The Labor Party has belatedly decided to support a reintroduction of indexation of petrol excise introduced by regulation by the Abbott Government last year. This means fuel prices will rise in line with inflation in February and August each year.
The measure is expected to raise $3.6 billion by the end of the 2018/19 financial year, and the money raised will be used to fund spending on roads. Labor had previously rejected the bill, saying that the party would not be blackmailed into supporting the price hike, as it was a new tax thus a broken promise from a Prime Minister who had said during the election campaign that there would be no new taxes under an Abbott Government. But when push has come to shove, and the alternative was to return to the oil companies the revenue thus far raised, Mr. Shorten stated that Labor would prefer to see this contribution go towards the long-term health of the federal budget.
Mr. Abbott has previously stated that the increases will cost the average household about 40 cents per week. This was disputed by the Australian Automobile Association (AAA), which suggested this government’s estimate was far too low. But an ABC Factcheck suggests the AAA has exaggerated its claims.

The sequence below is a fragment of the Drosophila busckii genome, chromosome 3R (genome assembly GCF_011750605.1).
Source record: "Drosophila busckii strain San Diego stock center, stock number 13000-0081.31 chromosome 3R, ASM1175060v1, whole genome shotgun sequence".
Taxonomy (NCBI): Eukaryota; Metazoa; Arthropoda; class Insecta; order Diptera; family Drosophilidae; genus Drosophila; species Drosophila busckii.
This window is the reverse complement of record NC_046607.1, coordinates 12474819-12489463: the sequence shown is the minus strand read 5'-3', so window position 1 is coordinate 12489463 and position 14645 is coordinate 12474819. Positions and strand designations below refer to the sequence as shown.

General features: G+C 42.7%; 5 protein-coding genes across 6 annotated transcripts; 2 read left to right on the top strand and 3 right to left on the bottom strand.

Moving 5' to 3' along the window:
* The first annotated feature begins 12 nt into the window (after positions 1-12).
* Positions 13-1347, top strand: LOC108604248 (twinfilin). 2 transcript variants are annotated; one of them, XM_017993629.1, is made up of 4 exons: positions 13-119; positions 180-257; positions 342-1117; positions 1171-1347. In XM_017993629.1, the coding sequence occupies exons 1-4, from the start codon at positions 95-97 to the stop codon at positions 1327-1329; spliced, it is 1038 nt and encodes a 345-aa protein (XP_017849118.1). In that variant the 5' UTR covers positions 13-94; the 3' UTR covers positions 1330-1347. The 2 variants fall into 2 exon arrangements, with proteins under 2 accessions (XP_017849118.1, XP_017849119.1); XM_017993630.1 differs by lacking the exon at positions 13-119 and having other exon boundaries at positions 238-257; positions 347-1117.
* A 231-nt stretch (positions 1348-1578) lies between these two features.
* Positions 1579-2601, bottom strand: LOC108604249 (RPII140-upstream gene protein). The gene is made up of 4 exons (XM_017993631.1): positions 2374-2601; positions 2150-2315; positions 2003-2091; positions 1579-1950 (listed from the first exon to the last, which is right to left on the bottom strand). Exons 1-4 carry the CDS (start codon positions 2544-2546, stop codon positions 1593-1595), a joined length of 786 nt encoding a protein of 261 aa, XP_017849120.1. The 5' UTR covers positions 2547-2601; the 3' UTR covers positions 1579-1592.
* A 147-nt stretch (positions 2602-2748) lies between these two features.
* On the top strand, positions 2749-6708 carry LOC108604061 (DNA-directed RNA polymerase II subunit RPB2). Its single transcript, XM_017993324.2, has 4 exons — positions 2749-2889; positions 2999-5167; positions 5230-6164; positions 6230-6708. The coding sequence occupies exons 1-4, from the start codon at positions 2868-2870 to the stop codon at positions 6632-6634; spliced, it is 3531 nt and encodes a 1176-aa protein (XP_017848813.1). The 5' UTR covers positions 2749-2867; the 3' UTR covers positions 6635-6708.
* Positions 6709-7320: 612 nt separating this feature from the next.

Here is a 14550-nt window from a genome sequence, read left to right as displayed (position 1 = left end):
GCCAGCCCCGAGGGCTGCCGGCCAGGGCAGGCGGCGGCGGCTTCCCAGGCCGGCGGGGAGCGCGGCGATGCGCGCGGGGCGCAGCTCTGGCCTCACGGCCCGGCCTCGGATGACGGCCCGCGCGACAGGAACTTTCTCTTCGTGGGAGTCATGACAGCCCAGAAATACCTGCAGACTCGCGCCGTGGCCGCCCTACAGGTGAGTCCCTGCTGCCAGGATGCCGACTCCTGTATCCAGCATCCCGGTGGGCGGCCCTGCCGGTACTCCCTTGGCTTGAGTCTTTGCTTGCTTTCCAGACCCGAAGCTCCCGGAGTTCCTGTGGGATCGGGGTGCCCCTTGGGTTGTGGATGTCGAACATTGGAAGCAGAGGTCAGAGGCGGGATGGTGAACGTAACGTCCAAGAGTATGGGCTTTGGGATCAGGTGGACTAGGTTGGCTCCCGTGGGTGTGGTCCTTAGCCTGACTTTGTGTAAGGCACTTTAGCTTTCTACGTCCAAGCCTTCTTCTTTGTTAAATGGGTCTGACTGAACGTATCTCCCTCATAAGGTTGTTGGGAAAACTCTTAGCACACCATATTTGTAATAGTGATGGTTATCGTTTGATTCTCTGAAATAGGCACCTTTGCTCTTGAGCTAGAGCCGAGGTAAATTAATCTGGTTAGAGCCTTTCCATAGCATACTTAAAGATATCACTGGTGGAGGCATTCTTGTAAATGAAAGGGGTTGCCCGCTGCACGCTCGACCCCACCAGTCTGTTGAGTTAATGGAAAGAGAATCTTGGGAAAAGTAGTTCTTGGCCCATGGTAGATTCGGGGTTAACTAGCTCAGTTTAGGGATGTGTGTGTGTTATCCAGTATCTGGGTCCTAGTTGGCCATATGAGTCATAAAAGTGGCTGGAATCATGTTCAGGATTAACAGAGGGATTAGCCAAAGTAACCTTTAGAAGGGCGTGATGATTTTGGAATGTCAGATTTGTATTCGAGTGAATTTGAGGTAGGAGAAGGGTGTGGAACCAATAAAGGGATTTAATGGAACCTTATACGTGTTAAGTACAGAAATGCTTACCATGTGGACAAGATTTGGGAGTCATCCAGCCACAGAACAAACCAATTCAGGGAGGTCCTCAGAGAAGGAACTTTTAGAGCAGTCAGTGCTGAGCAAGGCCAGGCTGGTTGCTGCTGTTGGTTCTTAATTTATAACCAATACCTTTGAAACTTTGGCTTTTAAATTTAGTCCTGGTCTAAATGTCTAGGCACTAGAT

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It’s difficult to keep up with who stands for what in national politics at the moment.
Yesterday the Greens supporting legislation which means a quarter of a million Australians will have their pensions reduced and 90,000 will lose them altogether. Today the Labor Party has announced it will support twice yearly increases in fuel indexation, despite declaring it would hold the Abbott government to account if it tried to introduce new taxes after promising there would be none. So does it matter?
As with most things in life, it’s complicated. We do need to balance our budget. There are many, many ways of doing this and I don’t believe the now-legislated changes to the Age Pension entitlement are very fair – they should have been grandfathered to allow people more security for their retirement planning. As we’ve said all along, there are so many better ways of targeting the pension, picking on people with relatively low savings makes no sense when others are receiving ridiculously generous tax concessions on their multi-million dollar savings.
However the backflip on the fuel excise does make a degree of sense when the option was to simply hand back to the oil companies the revenue raised to date. Maybe, however, it would have been smarter for the Labor Opposition to think more deeply about this issue in the first place, rather than to appear to be belatedly acquiescing to the government’s tax increase.
What do you think? Is this bowser backflip a good move? Or is it evidence of an indecisive shadow ministry?